Delinquency and Foreclosure Rates Continue to March Higher
Green shoots in the real estate market?
Not so, according to the Mortgage Bankers Association's National Delinquency Survey.
According to the MBA, approximately 14% of all mortgage loans on one-to-four-unit residential properties in the United States are either delinquent (at least one payment behind) or in foreclosure. This is the highest ever number recorded in the National Delinquency Survey.
Despite a recent upsurge in the stock market and proclamations that the "Great Recession" is now behind us, delinquency and foreclosure rates continue to rise in the United States.
According to the Mortgage Banker's Association, the non-seasonally adjusted delinquency rate increased to 9.94% in Q3, up from 8.86% in Q2 2009. The seasonally adjusted rate came in at 9.64%.
4.47% of the residential mortgages included in this survey were in the foreclosure process by the end of Q3 2009, up from 4.3% in the previous quarter.
According to the survey, the increases were driven by prime fixed-rate and FHA mortgages.
So what's going on here? Why are delinquencies and foreclosures still on the increase when the economy has apparently exited a recession?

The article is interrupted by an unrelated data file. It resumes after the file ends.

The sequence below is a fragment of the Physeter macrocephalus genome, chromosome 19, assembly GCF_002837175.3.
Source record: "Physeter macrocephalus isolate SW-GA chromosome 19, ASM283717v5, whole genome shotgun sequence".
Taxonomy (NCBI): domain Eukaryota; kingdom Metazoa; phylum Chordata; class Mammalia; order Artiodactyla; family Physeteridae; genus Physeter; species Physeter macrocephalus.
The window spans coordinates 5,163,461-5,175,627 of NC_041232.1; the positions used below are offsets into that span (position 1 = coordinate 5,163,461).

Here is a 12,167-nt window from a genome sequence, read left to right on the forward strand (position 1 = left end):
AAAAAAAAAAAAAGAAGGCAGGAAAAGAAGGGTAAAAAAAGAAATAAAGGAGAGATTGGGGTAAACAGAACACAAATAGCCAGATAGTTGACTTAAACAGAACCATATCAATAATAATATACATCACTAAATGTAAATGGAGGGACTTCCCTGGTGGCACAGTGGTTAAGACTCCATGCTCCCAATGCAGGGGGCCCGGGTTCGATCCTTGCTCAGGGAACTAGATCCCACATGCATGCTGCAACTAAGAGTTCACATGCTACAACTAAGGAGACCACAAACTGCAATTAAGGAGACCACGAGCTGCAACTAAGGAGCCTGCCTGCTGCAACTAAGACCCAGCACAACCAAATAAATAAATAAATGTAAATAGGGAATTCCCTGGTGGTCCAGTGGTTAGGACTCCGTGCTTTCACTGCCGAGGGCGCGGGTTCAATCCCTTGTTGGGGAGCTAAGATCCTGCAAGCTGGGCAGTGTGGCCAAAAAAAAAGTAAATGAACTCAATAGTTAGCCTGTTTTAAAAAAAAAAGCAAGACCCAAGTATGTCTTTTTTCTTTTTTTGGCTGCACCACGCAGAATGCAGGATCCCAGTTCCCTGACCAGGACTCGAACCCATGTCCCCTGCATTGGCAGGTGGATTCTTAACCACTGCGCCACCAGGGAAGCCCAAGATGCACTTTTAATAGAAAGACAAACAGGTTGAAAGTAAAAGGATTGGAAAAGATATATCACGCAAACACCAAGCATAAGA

It's all about jobs.
The national unemployment rate is still on the rise (10.2% as of last month), despite the fact that the recession may technically be over.
If people are out of work, then they will have trouble paying their bills. It's as simple as that.
Forget the positive news blurbs about increasing new home sales or realtor associations breathlessly talking about "green shoots" in the real estate market.
It's all about jobs, and things won't really begin to stabilize and move higher until people get back to work.
Source: Delinquencies Continue to Climb in Latest MBA National Delinquency Survey
Filed under: Real Estate News